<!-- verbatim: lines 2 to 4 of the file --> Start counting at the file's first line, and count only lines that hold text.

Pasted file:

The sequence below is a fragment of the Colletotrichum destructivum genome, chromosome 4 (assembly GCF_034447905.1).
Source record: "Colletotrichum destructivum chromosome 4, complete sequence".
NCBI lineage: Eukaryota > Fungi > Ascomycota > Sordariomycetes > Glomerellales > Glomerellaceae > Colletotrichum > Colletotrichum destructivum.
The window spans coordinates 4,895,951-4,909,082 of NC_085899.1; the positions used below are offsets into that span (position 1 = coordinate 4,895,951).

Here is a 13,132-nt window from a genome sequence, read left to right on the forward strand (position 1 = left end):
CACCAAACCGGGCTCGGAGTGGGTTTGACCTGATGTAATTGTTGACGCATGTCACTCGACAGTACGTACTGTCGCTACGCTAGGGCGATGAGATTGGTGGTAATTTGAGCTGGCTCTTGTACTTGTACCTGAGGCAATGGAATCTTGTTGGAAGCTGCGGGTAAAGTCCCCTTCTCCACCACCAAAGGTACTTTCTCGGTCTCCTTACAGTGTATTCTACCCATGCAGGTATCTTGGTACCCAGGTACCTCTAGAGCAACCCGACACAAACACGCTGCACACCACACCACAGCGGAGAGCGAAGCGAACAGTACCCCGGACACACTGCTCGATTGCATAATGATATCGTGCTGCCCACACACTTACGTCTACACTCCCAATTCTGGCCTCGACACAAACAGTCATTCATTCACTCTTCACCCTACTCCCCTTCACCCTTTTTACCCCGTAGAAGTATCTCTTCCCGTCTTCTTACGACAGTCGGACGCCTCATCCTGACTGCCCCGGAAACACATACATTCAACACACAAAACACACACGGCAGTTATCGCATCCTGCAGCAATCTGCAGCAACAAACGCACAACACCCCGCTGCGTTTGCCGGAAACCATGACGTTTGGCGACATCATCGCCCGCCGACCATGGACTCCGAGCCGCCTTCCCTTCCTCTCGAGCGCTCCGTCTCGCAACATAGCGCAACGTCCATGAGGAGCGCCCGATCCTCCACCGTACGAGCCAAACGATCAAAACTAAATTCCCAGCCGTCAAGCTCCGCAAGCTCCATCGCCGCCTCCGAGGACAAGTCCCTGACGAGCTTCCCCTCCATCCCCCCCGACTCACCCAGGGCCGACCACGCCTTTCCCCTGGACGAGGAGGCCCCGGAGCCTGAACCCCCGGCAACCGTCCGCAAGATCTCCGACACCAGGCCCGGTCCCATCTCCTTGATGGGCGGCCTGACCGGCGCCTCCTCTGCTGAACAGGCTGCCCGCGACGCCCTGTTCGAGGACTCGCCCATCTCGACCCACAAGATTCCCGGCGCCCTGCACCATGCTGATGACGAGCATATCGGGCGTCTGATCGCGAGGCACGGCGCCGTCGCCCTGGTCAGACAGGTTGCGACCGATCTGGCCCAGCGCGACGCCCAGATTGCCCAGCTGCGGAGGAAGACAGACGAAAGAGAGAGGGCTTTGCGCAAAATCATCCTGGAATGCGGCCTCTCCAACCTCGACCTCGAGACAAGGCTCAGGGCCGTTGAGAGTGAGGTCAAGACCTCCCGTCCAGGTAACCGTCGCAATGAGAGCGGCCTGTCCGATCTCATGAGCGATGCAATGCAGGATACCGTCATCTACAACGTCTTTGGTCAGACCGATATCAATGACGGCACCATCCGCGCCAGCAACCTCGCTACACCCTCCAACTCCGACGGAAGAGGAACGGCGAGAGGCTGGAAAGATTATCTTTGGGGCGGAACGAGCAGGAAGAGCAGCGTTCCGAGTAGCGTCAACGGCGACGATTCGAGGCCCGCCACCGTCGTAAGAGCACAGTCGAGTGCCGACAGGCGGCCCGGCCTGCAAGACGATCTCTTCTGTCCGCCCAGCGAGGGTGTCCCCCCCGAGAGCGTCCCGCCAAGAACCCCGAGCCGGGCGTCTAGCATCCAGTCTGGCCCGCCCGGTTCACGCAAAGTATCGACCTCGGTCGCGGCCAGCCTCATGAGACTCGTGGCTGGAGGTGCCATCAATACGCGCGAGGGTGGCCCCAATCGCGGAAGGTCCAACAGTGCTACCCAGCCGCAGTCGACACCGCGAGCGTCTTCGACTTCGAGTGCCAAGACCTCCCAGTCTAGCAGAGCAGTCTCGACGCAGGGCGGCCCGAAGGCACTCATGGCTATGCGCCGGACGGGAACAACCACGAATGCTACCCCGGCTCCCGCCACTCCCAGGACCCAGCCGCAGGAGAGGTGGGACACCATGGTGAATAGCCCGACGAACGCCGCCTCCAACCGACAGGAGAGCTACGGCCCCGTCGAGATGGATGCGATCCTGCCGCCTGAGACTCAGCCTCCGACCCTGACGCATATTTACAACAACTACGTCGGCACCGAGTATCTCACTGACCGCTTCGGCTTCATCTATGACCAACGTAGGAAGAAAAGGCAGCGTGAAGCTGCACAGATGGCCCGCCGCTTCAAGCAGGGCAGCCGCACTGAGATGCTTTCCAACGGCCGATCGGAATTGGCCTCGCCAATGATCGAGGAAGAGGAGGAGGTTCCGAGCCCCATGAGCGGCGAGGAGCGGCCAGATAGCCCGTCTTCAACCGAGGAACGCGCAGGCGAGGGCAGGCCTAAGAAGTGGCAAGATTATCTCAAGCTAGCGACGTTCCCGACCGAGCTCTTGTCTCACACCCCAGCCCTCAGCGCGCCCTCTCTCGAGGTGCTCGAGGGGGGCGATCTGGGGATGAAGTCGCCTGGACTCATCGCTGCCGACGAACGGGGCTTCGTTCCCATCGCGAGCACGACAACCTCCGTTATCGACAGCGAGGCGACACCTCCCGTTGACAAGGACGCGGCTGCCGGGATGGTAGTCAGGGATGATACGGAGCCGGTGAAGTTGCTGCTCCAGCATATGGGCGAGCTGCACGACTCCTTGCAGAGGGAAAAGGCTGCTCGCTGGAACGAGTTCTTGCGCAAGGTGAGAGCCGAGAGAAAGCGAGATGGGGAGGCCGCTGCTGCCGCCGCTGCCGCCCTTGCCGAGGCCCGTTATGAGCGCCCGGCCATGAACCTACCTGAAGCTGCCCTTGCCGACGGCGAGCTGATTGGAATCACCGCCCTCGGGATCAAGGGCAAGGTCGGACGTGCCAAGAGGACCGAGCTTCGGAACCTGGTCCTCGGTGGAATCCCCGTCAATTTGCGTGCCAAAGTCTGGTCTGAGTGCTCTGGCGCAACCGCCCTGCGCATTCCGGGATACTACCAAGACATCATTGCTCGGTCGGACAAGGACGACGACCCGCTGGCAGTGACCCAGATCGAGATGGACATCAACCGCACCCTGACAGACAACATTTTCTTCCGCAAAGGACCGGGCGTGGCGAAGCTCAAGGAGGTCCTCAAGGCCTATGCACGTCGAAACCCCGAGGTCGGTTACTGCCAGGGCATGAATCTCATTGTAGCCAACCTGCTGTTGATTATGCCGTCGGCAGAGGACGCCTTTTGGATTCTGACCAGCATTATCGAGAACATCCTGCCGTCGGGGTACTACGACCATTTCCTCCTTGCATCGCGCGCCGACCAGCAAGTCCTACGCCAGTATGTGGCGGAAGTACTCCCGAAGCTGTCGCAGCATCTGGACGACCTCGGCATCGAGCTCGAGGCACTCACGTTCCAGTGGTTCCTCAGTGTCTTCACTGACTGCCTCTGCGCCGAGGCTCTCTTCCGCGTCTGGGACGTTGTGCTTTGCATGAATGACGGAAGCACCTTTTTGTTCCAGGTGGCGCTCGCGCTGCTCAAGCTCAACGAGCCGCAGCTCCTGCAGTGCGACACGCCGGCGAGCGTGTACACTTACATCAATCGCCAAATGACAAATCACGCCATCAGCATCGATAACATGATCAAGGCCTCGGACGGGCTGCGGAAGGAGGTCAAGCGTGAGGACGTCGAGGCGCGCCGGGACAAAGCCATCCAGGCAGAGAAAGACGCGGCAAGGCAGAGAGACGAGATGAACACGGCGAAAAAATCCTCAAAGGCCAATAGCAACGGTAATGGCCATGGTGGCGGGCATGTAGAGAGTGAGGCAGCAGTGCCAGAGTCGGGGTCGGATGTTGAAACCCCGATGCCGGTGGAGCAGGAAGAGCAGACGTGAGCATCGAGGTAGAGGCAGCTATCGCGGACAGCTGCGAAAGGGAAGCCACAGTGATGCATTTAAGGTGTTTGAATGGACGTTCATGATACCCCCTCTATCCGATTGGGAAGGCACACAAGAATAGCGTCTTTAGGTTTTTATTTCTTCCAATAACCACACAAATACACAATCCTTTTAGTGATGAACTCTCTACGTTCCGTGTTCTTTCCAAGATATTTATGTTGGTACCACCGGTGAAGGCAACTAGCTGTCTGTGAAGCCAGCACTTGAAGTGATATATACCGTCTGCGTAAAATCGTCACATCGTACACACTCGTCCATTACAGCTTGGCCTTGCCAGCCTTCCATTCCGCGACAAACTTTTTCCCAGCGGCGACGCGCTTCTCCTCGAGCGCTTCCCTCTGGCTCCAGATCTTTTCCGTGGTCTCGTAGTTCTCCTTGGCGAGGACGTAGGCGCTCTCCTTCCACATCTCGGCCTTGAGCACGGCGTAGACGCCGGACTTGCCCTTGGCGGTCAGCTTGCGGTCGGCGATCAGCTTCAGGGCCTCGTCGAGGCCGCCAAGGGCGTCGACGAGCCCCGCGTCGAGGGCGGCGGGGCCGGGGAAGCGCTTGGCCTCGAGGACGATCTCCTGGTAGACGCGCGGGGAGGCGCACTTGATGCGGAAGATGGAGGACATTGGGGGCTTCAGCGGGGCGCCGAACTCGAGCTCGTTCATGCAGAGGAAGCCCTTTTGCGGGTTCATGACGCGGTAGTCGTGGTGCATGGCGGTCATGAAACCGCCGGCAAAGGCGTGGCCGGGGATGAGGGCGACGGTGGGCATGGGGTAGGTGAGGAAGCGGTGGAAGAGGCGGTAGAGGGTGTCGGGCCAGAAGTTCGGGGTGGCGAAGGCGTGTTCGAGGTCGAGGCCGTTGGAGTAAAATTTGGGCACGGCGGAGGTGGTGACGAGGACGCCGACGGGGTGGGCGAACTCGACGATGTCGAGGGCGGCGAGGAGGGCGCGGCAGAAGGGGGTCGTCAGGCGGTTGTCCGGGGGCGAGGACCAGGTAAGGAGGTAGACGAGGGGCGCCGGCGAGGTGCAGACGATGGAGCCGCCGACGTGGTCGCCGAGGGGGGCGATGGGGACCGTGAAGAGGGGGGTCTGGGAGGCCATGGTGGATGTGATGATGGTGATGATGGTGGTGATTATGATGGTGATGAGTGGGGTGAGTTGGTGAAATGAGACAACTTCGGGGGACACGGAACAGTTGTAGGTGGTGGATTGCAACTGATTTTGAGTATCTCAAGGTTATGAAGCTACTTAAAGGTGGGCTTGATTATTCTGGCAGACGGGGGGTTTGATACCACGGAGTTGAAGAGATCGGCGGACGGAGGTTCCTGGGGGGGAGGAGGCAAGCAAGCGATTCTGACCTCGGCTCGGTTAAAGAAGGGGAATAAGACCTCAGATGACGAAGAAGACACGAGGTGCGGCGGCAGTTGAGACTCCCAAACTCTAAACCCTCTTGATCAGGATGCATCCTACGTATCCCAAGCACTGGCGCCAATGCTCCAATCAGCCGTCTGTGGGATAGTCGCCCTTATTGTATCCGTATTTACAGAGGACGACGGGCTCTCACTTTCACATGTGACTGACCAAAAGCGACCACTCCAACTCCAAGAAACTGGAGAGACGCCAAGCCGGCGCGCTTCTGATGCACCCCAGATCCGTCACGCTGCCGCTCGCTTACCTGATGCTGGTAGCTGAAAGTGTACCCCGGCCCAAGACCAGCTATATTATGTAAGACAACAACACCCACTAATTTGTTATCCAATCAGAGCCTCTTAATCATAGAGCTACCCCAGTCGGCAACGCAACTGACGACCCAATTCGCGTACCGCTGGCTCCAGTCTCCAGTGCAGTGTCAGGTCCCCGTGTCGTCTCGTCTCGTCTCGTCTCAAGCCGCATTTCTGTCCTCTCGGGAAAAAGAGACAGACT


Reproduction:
Source record: "Colletotrichum destructivum chromosome 4, complete sequence".
NCBI lineage: Eukaryota > Fungi > Ascomycota > Sordariomycetes > Glomerellales > Glomerellaceae > Colletotrichum > Colletotrichum destructivum.
The window spans coordinates 4,895,951-4,909,082 of NC_085899.1; the positions used below are offsets into that span (position 1 = coordinate 4,895,951).